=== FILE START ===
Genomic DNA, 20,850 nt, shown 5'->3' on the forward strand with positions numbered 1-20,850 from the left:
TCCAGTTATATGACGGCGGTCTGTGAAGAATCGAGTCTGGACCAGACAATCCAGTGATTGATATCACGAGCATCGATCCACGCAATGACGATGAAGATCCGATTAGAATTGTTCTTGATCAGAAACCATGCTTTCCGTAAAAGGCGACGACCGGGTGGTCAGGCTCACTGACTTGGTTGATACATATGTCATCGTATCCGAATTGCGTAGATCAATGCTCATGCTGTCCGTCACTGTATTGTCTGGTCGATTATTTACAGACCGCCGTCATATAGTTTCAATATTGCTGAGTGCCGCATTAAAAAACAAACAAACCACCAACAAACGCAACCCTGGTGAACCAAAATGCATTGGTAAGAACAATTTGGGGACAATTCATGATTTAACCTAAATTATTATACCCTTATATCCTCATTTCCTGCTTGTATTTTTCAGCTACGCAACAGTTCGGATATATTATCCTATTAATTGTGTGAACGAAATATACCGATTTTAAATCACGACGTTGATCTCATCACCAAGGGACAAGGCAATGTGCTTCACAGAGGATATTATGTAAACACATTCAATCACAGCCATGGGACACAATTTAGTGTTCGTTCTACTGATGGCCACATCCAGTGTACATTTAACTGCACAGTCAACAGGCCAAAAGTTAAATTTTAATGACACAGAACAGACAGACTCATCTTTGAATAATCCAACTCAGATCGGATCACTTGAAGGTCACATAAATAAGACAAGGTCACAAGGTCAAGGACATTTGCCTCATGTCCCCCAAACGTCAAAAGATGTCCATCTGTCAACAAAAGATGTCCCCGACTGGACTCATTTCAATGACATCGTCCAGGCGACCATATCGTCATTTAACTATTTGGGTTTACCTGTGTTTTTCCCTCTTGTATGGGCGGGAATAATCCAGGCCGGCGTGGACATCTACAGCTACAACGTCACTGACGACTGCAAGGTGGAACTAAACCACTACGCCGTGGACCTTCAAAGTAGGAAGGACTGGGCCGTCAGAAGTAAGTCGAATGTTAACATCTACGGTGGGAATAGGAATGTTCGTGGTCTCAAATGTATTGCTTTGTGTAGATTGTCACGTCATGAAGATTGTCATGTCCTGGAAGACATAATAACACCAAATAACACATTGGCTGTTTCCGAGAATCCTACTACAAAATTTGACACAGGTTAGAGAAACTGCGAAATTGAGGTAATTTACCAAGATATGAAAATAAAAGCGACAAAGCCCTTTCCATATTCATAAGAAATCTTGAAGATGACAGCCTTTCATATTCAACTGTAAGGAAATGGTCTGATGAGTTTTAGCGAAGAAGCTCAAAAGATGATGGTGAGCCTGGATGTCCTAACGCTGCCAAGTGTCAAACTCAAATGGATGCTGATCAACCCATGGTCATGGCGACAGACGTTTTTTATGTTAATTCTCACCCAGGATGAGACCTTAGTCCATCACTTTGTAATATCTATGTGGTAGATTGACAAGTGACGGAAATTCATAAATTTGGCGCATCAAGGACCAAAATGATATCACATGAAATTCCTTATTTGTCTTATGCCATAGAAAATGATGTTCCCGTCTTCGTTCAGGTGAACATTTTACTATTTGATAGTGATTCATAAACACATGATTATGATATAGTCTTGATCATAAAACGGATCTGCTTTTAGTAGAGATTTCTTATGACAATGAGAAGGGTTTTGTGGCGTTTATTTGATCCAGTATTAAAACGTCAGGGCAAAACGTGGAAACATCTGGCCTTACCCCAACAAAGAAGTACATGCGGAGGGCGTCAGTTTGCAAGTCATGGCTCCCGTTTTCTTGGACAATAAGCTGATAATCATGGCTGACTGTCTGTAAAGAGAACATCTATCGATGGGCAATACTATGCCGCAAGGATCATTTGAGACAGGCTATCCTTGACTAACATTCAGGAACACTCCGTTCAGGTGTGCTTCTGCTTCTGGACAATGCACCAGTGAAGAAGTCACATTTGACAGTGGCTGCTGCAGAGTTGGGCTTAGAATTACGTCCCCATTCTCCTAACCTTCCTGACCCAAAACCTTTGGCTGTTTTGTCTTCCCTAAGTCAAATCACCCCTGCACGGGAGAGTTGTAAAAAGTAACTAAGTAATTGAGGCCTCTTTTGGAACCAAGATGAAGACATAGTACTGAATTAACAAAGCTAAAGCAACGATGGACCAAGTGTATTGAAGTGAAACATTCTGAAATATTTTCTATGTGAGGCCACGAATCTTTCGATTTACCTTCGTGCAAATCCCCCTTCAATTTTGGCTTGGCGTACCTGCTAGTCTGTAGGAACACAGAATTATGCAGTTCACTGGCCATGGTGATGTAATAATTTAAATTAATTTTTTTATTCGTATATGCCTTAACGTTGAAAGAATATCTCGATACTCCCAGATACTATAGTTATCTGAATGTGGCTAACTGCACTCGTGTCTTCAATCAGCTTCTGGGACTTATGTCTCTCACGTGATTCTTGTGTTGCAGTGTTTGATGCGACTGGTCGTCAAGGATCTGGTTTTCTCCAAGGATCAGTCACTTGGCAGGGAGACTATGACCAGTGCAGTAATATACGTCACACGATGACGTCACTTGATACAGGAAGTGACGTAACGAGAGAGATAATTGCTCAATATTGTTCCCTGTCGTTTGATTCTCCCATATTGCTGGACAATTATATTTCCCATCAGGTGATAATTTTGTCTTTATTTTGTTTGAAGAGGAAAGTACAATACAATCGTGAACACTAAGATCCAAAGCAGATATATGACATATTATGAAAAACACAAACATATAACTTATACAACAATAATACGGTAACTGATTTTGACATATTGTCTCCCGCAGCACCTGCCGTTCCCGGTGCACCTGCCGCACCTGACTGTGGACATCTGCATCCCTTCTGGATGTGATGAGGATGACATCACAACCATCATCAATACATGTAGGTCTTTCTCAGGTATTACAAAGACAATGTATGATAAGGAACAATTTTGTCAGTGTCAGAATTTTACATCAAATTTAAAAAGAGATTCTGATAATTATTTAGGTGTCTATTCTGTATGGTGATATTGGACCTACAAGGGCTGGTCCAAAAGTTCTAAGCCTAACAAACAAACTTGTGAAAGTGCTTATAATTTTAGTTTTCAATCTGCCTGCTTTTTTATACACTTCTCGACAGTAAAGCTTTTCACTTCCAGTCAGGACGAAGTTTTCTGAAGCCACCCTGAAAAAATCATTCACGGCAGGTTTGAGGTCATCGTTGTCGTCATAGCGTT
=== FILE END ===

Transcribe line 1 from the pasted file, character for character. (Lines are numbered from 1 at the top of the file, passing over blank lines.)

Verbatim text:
Genomic DNA, 20,850 nt, shown 5'->3' on the forward strand with positions numbered 1-20,850 from the left: